Maelstrom (Rifters Trilogy 2) by Peter Watts
By Peter Watts
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This was grass. Those were birds. Oh dear God, that was sunlight. It was a scabby little rock lost somewhere in the Pacific, all lichens and dry scrub and shit-hawks, and he'd never been anywhere so beautiful. He couldn't think of a better place to die. * * * He awoke under a clear blue sky, a thousand meters beneath the ocean's surface. Fifty klicks from Beebe Station, maybe fifty-five from ground zero. Too far for the blast light to penetrate. He didn't know what he was seeing in that instant: Cherenkov radiation, perhaps.
She ignored it. It crushed the bodies of her friends. She forgot them. It drank the light, blinding even her miraculous eyes. It dared her to give in, to use her headlamp like some crippled dryback. She kept going, in darkness. Eventually the sea floor tilted into a great escarpment, leading into light. The bottom changed. Mud disappeared under viscous clumps of half-digested petroleum: a century of oil spills, a great global rug to sweep them beneath. Generations of sunken barges and fishing trawlers haunted the bottom, each a corpse and crypt and epitaph unto itself.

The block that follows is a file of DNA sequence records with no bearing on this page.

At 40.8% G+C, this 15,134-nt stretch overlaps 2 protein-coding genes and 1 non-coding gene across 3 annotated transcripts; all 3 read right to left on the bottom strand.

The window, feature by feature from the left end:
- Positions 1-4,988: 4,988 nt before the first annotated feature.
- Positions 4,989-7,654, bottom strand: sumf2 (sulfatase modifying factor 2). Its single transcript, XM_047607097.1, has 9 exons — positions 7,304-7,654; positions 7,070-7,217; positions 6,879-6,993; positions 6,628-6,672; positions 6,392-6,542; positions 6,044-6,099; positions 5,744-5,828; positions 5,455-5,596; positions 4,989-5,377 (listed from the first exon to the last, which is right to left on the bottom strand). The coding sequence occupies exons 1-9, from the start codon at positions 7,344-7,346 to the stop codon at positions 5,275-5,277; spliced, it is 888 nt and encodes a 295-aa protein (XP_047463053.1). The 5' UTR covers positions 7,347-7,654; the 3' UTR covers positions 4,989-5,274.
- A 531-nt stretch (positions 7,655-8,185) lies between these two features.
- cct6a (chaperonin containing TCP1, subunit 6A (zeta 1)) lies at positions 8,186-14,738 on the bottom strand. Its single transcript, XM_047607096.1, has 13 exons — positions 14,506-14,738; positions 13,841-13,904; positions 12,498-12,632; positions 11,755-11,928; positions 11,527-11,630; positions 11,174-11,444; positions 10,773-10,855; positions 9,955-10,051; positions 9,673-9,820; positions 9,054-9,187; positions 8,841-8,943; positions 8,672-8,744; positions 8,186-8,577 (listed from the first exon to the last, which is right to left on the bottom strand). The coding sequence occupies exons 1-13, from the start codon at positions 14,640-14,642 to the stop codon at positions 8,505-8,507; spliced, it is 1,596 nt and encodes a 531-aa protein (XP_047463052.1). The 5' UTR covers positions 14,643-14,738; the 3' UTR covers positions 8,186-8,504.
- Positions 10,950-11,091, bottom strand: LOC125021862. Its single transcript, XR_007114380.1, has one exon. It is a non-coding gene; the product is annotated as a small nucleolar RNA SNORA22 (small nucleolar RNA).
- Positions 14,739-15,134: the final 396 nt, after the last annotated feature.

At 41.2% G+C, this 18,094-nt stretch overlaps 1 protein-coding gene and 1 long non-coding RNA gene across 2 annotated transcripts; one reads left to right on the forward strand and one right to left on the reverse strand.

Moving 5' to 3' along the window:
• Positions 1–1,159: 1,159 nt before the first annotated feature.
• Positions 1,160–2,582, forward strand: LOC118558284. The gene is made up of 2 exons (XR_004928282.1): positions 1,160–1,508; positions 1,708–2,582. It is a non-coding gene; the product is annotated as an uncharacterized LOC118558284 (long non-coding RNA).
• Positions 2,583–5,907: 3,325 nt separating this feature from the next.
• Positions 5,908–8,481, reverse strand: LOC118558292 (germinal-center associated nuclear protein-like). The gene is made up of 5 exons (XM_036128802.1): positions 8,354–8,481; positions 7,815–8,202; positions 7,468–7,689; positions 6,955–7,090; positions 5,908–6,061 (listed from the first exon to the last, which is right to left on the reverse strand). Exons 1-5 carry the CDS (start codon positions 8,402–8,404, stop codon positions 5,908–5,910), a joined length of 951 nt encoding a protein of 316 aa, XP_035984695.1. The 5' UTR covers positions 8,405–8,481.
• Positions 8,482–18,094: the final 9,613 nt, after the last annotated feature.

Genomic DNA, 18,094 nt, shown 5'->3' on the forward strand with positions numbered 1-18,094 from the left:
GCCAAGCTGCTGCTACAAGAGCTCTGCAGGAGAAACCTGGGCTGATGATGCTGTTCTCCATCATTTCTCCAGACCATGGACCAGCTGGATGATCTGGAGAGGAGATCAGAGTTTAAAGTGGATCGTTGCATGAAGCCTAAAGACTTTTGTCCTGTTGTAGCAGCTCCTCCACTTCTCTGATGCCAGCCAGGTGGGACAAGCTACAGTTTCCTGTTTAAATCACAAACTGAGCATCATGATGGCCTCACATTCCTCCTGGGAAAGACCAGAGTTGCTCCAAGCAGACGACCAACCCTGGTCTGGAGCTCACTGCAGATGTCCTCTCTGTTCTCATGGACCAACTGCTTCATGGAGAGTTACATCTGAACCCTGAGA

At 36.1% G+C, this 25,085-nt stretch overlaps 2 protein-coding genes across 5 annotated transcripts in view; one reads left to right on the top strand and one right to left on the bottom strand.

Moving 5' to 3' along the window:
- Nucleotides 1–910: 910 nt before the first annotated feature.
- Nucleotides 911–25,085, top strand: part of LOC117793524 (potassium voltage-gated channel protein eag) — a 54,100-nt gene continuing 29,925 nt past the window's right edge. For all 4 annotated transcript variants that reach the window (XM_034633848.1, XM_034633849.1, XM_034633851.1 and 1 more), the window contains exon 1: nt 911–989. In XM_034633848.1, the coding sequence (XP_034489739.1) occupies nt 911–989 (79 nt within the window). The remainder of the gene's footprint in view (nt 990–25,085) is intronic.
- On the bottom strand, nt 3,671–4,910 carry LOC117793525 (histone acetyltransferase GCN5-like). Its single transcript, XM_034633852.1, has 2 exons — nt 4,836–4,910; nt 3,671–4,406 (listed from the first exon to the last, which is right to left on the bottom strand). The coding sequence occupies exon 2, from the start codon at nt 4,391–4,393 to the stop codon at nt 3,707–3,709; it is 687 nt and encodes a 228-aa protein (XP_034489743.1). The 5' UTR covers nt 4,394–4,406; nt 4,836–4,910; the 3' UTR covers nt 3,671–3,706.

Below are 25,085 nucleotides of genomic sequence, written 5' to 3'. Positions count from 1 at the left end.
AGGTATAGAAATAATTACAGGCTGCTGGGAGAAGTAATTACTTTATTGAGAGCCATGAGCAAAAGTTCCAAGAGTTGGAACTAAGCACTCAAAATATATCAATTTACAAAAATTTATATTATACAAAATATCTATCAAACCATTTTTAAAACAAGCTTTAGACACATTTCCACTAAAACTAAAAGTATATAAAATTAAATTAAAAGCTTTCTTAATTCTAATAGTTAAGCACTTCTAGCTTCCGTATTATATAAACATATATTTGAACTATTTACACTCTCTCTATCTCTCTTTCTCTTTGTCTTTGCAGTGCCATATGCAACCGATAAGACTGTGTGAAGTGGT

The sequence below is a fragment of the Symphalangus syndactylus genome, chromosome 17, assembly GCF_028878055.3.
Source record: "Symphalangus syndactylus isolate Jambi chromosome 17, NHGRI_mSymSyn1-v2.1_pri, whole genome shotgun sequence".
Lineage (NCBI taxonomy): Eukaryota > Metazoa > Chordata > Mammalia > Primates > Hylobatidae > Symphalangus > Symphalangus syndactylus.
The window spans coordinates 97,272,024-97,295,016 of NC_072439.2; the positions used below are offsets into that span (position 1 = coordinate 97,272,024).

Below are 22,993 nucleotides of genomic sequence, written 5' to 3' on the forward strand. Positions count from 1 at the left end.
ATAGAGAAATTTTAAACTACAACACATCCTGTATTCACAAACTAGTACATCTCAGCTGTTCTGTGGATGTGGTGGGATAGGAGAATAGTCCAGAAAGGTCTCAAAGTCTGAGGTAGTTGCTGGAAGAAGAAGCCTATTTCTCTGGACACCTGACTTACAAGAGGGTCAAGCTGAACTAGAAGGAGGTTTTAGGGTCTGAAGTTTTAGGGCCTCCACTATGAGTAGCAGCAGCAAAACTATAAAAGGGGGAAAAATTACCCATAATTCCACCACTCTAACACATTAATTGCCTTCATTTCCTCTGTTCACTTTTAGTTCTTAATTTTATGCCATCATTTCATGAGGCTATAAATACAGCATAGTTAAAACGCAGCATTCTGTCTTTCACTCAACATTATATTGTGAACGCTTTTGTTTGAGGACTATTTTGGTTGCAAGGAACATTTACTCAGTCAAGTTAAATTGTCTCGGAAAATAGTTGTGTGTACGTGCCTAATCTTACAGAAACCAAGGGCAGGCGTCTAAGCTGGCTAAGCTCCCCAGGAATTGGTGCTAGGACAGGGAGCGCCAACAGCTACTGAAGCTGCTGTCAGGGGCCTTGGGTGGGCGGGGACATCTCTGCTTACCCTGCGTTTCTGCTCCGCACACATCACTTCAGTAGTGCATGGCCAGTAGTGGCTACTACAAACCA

Her eyes were completely white. They held no pupils at all. Jesus, Perreault thought. The woman had lurched to her feet as the botfly neared, staggered down the rocky incline. She'd seemed unused to the operation of her own body. Twice she'd fallen. Just short of the waterline she'd grabbed something on the beach—swim fins, Perreault saw—and pitched forward into the shallows. A broken wave had rolled uphill and engulfed her. When it receded the shore was empty. Less than a minute ago, according to the logs.